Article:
3 Simple Weapons of Mass Persuasion To Be Used in The Next Presidential Debate.


For some, the next presidential debate between Hillary and Trump  is going to be a “dog and pony show.”

For me, the debate will be a battleground where weapons of mass influence will be deployed and tested. It’s both exciting and scary because a lot is on the line. Every candidate has to bring their “A” game for maximum persuasion.

As a student of influence and persuasion for the past 15 years, I am fascinated with how these candidates will deploy their tricks, traps, attacks.

The attacks will be fast yet subtle.

If you blink, you might miss something. That’s why in this article, I lay out three tactics the candidates will use so that you don’t miss them in the debate.

Next Presidential Debate Tricks You Should Know About:

Trick #1: Focus on the bigger audience

In the next presidential debate, the candidates will focus on the larger audience at home and not the live audience attending the event in front of them.

Candidates know that numbers are what win elections. The Debate in 2016 will be at Hofstra University with a maximum seating capacity of 5025 seats. While even at full capacity, that number will not even make a dent at the polls.

The candidates know this and will be speaking to the cameras to appeal to the millions of viewers at home. In 2012, an estimated 67 million people watched the debate between President Obama and Romney.

Because of the massive difference in audience size, the candidates will be going after the public at home with their honed in weapons of mass persuasion; basically, each candidate will try to reach into your heart and your mind, while you sit at home and watch the debate.

Trick #2: Identity Attacks

Imagine, two witnesses on the stand in court and you are a jury member. One witness is a known criminal and a con artist. The second witness is a retired school teacher. The two witnesses have contradictory accounts of what happened.

With everything else being equal, who are you most likely to believe? The retired school teacher or the con artist?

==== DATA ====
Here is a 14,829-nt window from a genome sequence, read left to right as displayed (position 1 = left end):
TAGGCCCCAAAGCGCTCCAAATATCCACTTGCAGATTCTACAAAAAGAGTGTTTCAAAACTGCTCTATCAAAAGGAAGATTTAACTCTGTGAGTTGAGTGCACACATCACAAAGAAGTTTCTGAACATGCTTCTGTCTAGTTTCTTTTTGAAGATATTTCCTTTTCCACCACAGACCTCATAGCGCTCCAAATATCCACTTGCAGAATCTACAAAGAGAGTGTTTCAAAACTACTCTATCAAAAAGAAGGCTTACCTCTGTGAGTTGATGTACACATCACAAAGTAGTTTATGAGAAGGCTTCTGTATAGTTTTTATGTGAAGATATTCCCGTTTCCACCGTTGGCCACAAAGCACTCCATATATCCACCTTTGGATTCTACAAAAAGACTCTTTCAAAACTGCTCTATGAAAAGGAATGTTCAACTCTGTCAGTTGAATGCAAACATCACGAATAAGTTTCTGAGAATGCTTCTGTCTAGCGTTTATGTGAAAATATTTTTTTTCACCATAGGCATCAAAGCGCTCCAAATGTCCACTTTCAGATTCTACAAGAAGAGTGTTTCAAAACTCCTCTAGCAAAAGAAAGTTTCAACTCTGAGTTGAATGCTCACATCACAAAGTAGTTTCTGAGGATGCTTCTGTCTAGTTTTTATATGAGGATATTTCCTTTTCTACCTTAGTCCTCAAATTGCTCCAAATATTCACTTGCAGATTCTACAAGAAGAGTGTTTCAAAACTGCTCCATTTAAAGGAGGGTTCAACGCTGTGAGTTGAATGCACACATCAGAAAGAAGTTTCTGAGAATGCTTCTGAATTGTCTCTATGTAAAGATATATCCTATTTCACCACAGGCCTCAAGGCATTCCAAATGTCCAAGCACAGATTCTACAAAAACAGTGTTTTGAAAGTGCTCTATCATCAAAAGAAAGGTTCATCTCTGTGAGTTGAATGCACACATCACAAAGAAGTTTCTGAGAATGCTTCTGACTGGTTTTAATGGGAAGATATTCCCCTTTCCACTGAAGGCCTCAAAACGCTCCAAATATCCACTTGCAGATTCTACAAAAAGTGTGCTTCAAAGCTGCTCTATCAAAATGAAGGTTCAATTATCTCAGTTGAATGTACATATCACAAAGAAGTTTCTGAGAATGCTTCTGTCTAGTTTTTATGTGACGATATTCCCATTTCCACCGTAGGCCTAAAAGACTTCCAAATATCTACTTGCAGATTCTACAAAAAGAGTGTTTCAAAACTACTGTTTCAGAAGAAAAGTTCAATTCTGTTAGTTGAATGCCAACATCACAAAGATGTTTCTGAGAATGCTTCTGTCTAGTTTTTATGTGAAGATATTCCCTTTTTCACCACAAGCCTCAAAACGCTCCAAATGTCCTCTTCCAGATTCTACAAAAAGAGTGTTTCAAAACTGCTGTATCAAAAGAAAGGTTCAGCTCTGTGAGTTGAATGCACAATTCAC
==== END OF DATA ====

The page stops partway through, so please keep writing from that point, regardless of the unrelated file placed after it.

Most likely you will believe the retired school teacher.

When you demonize someone, you cast a shadow on everything they do and say. If you label Hillary as a “Crook,” then anything she says to justify her positions will be viewed with skepticism. If you label Trump as “Racist,” then you will question his motives on immigration issues.

Example of Donald Trump Labeling Hillary as a Crook


Example of Hillary Labeling Trump as Unfit and Dangerous


The Attacks Start Even Before The Debate

The labeling starts before we even get to the debate (that’s what negative campaigns are all about). You heard character attacks like a liar, corrupt, bigot, sexist, and misogynist thrown into the mix.

Expect to see more of these level identity attacks in the debate. Like you, I find this character attack despicable. However, I can’t deny it’s effectiveness.

There are two ways to respond to an identity attack.

You will see both exercised in the upcoming debate.

1. Attack back at the same level. Someone calls you a racist; then you call them a bully. If someone calls you a crook, then you call them ignorant.

2. Embrace the attack. Somebody calls you “petty.”

Then you say, “Damn right I am petty. It’s the future of the country we are talking about here, and I can’t let even the slightest things go by without examining them…”

Note: these strategies are for dealing with debates. Be careful if you want to use them with loved ones or in a professional setting because they can back fine.


Trick #3: Frame Control

During the 1984 presidential debate between Reagan and Mondale, President Reagan was challenged on being too old to be a president. He replied “I want you to know that. I will not make age an issue of this campaign. I am not going to exploit for political purposes my opponent’s youth and inexperience.”

At that moment, the frame of the conversation flipped, and the problem was not Reagan’s age, but his opponent’s youth and inexperience.

Usually, reframing follows the following basic formula. It’s not X, and it’s Y. It’s not about building a wall; it’s about national security. It’s not about political correctness; it’s about telling the truth for a change.

You will see the candidates use a variation of this strategy in the debates.

See this video of Hillary reframing trumps message “Make America great again.” To “Make America hate again.” (starting at 6:30)
[embedyt] http://www.youtube.com/watch?v=ypP9qXe8Ti0&start=390&width=450&height=283&iv_load_policy=3&showinfo=0&modestbranding=1[/embedyt]

You get the idea. You will see lots of reframing during the debates.

The next presidential debate can be an entertainment event, and it can also be a great learning opportunity. You will see the candidates battle it out with all they have got. They will use tricks, tactics, and attacks rivaling what you would see in any championship match. It will be fun, exciting, but also scary.

Follow up: Learn more about persuasion and influence by watching the debates intelligently. Make sure you sign up to our newsletter below this article to get more tips and analysis of the debates coming up.

Peter Khoury

Peter Khoury: Founder @ MagneticSpeaking X-Pharmaceutical Engineer, turned author, national speaker and executive presentation coach.

In addition to Public Speaking training, Peter is a regular speaker on the topics of Negotiations, Conflict Management and Leadership. He is the author of the book “Self-Leadership Guide.